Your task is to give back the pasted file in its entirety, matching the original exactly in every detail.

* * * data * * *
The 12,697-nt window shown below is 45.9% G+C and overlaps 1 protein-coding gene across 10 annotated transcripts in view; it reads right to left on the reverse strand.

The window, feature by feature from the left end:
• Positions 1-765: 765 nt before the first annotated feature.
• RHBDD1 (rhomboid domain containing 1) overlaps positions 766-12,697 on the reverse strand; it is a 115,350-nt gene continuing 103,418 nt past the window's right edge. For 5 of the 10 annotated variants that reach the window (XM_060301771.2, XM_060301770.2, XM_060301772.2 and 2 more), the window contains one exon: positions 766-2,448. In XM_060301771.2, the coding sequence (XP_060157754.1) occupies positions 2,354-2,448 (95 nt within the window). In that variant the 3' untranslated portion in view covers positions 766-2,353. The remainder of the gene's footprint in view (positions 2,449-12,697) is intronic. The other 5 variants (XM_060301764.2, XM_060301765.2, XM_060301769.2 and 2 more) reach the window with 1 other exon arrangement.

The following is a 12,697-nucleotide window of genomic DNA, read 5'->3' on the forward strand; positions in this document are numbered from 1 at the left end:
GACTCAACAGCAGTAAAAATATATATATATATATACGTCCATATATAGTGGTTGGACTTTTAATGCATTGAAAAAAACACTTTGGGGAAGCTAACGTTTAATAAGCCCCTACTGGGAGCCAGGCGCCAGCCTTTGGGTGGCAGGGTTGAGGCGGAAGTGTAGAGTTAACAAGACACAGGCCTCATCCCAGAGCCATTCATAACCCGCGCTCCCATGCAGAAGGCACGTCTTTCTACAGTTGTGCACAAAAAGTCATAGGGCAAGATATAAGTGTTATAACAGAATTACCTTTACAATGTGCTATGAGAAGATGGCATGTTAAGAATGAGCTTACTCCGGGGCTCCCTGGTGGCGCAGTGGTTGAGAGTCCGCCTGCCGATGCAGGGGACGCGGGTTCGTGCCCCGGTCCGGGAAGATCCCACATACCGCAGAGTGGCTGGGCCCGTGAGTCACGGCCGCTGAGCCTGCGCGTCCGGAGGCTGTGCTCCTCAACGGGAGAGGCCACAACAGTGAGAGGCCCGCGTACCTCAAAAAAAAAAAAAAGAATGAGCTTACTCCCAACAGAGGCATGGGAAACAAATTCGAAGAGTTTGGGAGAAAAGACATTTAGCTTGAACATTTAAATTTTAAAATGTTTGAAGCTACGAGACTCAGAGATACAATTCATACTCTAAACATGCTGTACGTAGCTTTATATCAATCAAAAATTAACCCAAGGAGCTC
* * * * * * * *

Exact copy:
The 12,697-nt window shown below is 45.9% G+C and overlaps 1 protein-coding gene across 10 annotated transcripts in view; it reads right to left on the reverse strand.

The window, feature by feature from the left end:
• Positions 1-765: 765 nt before the first annotated feature.
• RHBDD1 (rhomboid domain containing 1) overlaps positions 766-12,697 on the reverse strand; it is a 115,350-nt gene continuing 103,418 nt past the window's right edge. For 5 of the 10 annotated variants that reach the window (XM_060301771.2, XM_060301770.2, XM_060301772.2 and 2 more), the window contains one exon: positions 766-2,448. In XM_060301771.2, the coding sequence (XP_060157754.1) occupies positions 2,354-2,448 (95 nt within the window). In that variant the 3' untranslated portion in view covers positions 766-2,353. The remainder of the gene's footprint in view (positions 2,449-12,697) is intronic. The other 5 variants (XM_060301764.2, XM_060301765.2, XM_060301769.2 and 2 more) reach the window with 1 other exon arrangement.

The following is a 12,697-nucleotide window of genomic DNA, read 5'->3' on the forward strand; positions in this document are numbered from 1 at the left end:
GACTCAACAGCAGTAAAAATATATATATATATATACGTCCATATATAGTGGTTGGACTTTTAATGCATTGAAAAAAACACTTTGGGGAAGCTAACGTTTAATAAGCCCCTACTGGGAGCCAGGCGCCAGCCTTTGGGTGGCAGGGTTGAGGCGGAAGTGTAGAGTTAACAAGACACAGGCCTCATCCCAGAGCCATTCATAACCCGCGCTCCCATGCAGAAGGCACGTCTTTCTACAGTTGTGCACAAAAAGTCATAGGGCAAGATATAAGTGTTATAACAGAATTACCTTTACAATGTGCTATGAGAAGATGGCATGTTAAGAATGAGCTTACTCCGGGGCTCCCTGGTGGCGCAGTGGTTGAGAGTCCGCCTGCCGATGCAGGGGACGCGGGTTCGTGCCCCGGTCCGGGAAGATCCCACATACCGCAGAGTGGCTGGGCCCGTGAGTCACGGCCGCTGAGCCTGCGCGTCCGGAGGCTGTGCTCCTCAACGGGAGAGGCCACAACAGTGAGAGGCCCGCGTACCTCAAAAAAAAAAAAAAGAATGAGCTTACTCCCAACAGAGGCATGGGAAACAAATTCGAAGAGTTTGGGAGAAAAGACATTTAGCTTGAACATTTAAATTTTAAAATGTTTGAAGCTACGAGACTCAGAGATACAATTCATACTCTAAACATGCTGTACGTAGCTTTATATCAATCAAAAATTAACCCAAGGAGCTC